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Understanding Early Civilizations
A Comparative Study

  • Date Published: June 2007
  • availability: Available
  • format: Paperback
  • isbn: 9780521705455


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About the Authors
  • This book offers the first detailed comparative study of the seven best-documented early civilizations: ancient Egypt and Mesopotamia, Shang China, the Aztecs and adjacent peoples in the Valley of Mexico, the Classic Maya, the Inka, and the Yoruba. Unlike previous studies, equal attention is paid to similarities and differences in their sociopolitical organization, economic systems, religion, and culture. Many of this study's findings are surprising and provocative. Agricultural systems, technologies, and economic behaviour turn out to have been far more diverse than was expected. These findings and many others challenge not only current understandings of early civilizations but also the theoretical foundations of modern archaeology and anthropology. The key to understanding early civilizations lies not in their historical connections but in what they can tell us about similarities and differences in human behaviour.

    • Comprehensive - first comprehensive study of how early civilizations worked
    • Comparative - a major contribution to the comparative study of human behavior
    • Challenging - calls into question conventional understandings of how a comprehensive theory of social behavior can be constructed
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    Reviews & endorsements

    'This work is a milestone in the scientific study of sociocultural evolution … I know of no other comparative study of early civilizations of similar scope, depth, and originality.' Philosophy of the Social Sciences

    'Its comprehensiveness of theme, readiness to pursue profound if difficult and sometimes not readily answerable questions, and impressive control of a wide range of sources, reflect distinguished thought and dedicated effort … a major achievement.' The International History Review

    'Understanding Early Civilizations is the capstone of Trigger's remarkable archaeological career. This is, quite simply, a definitive work.' Brian Fagan, University of California, Santa Barbara

    'Trigger's study is monumental and magisterial. It is a work to treasure and digest for years to come.' Philip L. Kohl, Wellesley College

    'The latest in Trigger's impressive string of ground-breaking works … An astounding work of scholarship.' Boyce Richardson

    'This book is an extraordinary undertaking and a great achievement … It provides an accessible introduction to the problems and priorities of cross-cultural comparison and approaches to early civilisations.' Antiquity

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    Product details

    • Date Published: June 2007
    • format: Paperback
    • isbn: 9780521705455
    • length: 774 pages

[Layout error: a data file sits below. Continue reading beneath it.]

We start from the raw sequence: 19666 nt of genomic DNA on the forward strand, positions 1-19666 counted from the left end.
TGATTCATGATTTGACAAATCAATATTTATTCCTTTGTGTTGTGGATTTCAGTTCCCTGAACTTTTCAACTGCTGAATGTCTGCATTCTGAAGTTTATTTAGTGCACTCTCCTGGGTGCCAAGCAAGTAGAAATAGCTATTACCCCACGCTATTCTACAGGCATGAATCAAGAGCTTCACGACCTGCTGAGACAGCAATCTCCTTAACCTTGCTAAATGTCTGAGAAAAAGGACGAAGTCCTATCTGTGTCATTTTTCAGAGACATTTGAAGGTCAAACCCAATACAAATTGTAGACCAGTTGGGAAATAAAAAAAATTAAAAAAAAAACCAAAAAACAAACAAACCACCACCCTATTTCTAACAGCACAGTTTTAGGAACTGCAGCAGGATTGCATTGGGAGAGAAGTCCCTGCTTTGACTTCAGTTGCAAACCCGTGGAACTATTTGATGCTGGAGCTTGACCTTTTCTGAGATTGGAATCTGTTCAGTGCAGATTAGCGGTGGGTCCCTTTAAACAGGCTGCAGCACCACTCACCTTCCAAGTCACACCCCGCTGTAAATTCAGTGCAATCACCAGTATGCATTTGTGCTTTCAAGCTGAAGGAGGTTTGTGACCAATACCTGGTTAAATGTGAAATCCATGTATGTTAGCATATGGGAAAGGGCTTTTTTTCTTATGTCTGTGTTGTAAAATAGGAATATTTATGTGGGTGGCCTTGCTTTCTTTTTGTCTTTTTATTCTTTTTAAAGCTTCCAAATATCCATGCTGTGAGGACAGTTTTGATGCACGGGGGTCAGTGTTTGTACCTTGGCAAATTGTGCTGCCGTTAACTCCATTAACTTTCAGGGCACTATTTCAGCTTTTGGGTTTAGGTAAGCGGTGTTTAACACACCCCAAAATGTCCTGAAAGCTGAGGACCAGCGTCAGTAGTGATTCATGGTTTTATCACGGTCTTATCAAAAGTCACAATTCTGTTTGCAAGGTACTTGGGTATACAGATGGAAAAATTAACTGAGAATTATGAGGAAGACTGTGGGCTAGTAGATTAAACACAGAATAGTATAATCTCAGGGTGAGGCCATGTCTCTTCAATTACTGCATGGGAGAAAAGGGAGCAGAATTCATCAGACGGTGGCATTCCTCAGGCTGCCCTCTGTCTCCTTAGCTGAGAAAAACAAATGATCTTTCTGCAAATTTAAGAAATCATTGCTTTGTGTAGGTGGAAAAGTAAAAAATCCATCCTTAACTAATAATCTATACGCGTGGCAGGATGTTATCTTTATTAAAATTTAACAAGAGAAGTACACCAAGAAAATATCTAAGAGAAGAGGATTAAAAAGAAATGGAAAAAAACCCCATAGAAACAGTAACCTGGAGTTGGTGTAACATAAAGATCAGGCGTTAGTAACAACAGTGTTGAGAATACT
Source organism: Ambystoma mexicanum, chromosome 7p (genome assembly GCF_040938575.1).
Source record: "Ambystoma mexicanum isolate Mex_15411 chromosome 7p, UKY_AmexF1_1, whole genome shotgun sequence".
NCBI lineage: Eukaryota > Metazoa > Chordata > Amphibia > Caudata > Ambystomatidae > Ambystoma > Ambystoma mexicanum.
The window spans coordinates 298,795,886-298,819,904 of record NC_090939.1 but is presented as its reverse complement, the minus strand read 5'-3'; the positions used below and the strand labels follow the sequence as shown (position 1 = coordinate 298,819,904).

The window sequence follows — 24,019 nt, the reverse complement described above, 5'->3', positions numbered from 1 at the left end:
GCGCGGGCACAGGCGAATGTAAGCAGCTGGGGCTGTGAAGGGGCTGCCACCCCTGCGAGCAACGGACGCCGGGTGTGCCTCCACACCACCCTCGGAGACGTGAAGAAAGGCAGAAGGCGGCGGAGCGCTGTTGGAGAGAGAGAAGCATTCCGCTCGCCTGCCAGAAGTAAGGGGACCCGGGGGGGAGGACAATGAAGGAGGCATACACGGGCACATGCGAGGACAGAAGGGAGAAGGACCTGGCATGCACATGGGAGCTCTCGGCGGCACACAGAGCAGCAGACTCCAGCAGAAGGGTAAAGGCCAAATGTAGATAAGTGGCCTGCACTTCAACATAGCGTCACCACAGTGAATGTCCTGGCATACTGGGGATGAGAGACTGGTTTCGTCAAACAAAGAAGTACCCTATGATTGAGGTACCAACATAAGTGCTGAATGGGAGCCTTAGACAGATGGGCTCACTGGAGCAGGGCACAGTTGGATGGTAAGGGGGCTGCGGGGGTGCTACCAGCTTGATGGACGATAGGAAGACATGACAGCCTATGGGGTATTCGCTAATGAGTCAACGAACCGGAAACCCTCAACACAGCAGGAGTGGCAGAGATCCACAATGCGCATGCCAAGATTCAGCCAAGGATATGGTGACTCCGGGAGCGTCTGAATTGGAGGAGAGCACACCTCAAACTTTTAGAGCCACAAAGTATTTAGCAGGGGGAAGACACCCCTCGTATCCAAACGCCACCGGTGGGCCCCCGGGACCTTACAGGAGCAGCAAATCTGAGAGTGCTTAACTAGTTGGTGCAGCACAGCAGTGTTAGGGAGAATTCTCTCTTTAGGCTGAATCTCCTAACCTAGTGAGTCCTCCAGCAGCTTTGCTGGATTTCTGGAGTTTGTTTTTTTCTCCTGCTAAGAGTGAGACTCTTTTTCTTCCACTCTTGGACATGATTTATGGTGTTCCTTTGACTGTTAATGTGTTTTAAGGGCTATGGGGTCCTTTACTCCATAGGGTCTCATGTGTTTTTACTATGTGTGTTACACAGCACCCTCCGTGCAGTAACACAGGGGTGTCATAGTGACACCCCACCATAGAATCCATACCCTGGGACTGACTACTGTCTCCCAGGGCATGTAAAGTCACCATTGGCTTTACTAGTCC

• dimensions: 236 x 175 x 43 mm
    • weight: 1.43kg
    • availability: Available
  • Table of Contents

    Part I. Introduction:
    1. Rationalism and relativism
    2. Comparative studies
    3. Defining 'early civilization'
    4. Evidence and interpretation
    Part II. Sociopolitical Organization:
    5. Kingship
    6. States: city and territorial
    7. Urbanism
    8. Class systems and social mobility
    9. Family organization and gender roles
    10. Administration
    11. Law
    12. Military organization
    13. Sociopolitical constants and variables
    Part III. Economy:
    14. Food production
    15. Land ownership
    16. Trade and craft specialization
    17. Appropriation of wealth
    18. Economic constants and variables
    Part IV. Cognitive and Symbolic Aspects:
    19. Conceptions of the supernatural
    20. Cosmology and cosmogony
    21. Cult
    22. Priests, festivals, and the politics of the supernatural
    23. The individual and the universe
    24. Elite art and architecture
    25. Literacy and specialized knowledge
    26. Values and personal aspirations
    27. Cultural constants and variables
    28. Culture and reason
    29. Conclusion

  • Instructors have used or reviewed this title for the following courses

    • Anthropology of Ancient Civilizations
    • Archaeology of Ancient Civilizations
    • Comparative Studies in Cultures
    • Early Civilizations of the Old World
    • Forensic anthropology and Bioarchaeology
    • History of Ancient Egypt and Mesopotamia
    • History of Greek and Roman civilizations
    • Old World Archaeology
    • Rise and Falll of Ancient States
    • Rise of Ancient Civilizations
    • The Urban Revolution
    • World Civilization I
    • World History to 1600
    • World Prehistory
  • Author

    Bruce G. Trigger, McGill University, Montréal
    Bruce G. Trigger is James McGill Professor in the Department of Anthropology at McGill University. He received his Ph.D. from Yale University and has carried out archaeological research in Egypt and the Sudan. His current interests include the comparative study of early civilizations, the history of archaeology, and archaeological and anthropological theory. He has received various scholarly awards, including the prestigious Prix Léon-Gérin from the Quebec government, for his sustained contributions to the social sciences. He is an honorary fellow of the Society of Antiquaries of Scotland and an honorary member of the Prehistoric Society (UK). His numerous books include The Children of Aataentsic: A History of the Huron People to 1660 (1976), A History of Archaeological Thought (Cambridge 1989), Early Civilizations: Ancient Egypt in Context (1993), and Sociocultural Evolution (1998), and The Cambridge History of the Native Peoples of the Americas, Volume 1 (Cambridge 1996), co-edited with Wilcomb E. Washburn.

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